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                  • #10
                    Originally posted by meyer712 View Post
                    ... I bought a set of "paw bracelets" a 1/2 inch steel doughnut that is open on one side. These are used to keep a horse from pawing. I guess the guy that was making these has stopped and I can't remember where I got them from. ...
                    Hmmmm... "paw bracelets", never heard of them so had to do an internet search. I came up with this...

                    http://www.pawingbracelet.com/

                    $49.95 per pair...kinda expensive for something so simple to make.

                    For what it's worth, in the good old days, shoeman would make something like those "bracelets" using a small horseshoe. Nowadays, horseshoes can be purchased at most farm supply stores that are fairly soft so they can be shaped cold.

                    .
                    Last edited by Mike Burdick; 01-04-2014, 12:19 AM.

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                    • #11
                      Why don't you just have your farrier bend a couple of horseshoes to suit your needs? Just a couple of blows with a hammer to turn the heels in and done.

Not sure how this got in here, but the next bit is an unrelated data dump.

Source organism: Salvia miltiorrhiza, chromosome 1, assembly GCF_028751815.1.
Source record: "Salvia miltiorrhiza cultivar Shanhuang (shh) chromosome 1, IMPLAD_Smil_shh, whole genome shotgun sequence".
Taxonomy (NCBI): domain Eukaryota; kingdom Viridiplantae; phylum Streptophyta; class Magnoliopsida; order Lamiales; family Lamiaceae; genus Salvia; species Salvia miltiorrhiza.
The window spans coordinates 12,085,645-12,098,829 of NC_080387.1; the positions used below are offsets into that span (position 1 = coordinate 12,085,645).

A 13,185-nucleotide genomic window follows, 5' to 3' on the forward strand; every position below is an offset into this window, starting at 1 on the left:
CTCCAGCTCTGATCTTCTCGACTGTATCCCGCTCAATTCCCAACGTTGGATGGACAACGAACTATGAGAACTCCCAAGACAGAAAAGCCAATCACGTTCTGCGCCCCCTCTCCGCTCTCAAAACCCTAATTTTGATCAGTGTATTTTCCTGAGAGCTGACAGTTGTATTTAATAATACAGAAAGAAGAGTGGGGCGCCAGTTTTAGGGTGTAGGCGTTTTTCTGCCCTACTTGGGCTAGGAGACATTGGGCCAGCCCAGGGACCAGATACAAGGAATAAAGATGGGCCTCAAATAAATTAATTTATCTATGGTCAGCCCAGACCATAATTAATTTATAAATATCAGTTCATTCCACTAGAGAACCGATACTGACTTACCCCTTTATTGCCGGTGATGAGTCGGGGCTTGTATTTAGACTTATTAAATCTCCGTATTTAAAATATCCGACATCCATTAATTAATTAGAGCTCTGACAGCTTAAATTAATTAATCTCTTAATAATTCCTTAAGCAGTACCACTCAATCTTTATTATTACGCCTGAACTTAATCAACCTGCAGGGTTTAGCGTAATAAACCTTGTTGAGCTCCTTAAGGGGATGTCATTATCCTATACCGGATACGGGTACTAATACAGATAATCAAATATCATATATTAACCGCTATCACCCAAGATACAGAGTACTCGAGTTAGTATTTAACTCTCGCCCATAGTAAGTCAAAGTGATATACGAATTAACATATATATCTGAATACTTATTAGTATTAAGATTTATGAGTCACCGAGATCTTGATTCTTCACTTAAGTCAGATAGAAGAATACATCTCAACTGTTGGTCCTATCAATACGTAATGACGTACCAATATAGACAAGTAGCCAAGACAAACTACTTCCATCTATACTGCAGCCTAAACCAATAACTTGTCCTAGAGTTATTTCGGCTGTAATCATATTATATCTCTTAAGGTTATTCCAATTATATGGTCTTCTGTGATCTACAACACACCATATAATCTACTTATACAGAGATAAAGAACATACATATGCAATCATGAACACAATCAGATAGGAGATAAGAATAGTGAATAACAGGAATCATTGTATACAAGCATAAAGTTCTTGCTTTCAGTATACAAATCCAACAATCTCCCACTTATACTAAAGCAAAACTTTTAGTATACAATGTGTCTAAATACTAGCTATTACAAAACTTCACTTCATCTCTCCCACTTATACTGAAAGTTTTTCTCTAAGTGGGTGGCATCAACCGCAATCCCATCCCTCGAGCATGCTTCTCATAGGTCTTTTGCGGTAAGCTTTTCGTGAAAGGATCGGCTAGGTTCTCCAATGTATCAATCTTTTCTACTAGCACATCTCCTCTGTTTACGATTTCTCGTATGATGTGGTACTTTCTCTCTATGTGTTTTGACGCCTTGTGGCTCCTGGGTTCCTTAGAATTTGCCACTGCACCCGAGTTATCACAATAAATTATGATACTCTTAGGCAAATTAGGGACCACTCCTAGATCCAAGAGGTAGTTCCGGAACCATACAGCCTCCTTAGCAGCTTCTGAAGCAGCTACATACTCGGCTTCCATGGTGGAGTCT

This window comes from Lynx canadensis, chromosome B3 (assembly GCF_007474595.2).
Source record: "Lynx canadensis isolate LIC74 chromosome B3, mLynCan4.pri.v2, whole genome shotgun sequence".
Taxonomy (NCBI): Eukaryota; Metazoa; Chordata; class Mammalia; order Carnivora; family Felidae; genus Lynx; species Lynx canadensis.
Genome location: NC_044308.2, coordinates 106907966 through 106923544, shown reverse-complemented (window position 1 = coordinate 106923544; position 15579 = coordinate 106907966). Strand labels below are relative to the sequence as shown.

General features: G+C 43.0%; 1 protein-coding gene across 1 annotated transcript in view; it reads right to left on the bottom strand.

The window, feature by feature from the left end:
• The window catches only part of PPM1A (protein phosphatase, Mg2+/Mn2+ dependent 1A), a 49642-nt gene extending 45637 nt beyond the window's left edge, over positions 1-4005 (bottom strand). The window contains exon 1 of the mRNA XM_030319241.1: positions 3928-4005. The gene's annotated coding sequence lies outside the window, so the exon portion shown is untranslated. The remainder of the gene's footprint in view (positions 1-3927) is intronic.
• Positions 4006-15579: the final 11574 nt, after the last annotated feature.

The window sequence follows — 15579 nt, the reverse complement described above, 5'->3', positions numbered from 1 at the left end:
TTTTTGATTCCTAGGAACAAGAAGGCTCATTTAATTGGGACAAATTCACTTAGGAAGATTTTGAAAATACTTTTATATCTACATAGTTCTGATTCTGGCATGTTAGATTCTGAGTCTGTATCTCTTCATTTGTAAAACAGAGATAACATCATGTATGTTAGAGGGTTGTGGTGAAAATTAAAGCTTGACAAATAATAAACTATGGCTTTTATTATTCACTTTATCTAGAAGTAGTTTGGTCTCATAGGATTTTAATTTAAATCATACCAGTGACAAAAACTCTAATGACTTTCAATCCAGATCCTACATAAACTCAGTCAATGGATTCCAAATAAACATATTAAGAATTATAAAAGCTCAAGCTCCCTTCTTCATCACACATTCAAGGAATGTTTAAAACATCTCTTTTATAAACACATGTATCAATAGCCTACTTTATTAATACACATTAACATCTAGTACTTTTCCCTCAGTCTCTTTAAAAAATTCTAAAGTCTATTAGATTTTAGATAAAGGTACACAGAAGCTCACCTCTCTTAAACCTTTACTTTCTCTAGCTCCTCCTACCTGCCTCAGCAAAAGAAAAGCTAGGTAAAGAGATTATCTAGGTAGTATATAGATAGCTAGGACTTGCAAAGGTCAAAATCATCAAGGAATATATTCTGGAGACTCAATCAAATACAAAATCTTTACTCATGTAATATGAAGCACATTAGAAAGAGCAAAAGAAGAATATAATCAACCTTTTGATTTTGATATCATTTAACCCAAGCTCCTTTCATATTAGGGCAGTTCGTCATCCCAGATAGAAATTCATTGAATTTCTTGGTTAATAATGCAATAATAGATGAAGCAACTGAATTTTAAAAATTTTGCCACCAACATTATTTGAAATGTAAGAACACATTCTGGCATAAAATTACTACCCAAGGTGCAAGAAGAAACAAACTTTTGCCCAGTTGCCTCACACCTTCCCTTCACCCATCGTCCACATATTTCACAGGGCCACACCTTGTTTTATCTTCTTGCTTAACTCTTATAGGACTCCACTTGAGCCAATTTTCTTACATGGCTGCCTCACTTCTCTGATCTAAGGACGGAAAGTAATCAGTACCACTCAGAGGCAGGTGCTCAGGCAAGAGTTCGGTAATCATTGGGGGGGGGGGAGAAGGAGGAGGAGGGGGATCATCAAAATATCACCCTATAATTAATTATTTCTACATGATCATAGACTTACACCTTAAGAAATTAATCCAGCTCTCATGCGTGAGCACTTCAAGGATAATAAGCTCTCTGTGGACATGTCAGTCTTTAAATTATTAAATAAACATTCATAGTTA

Location: The Black Forest in Germany

                      How to become a millionaire: Start out with 10 million and take up machining as a hobby!

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                      • #12
                        Originally posted by boslab View Post
                        Front strut spring from a scrapyard and a cutting disk will do it
                        Mark
                        When I saw your other post that was sort of the reaction that I had, I have a few similar looking scraps sitting in the shop from cutting suspension springs. The front springs of many domestic RWD cars (like 60's/70's/80's...) are very close to that size. The ones that I have sitting around are from mid 80's Trans Ams, the rear springs are the same diameter but slightly smaller wire.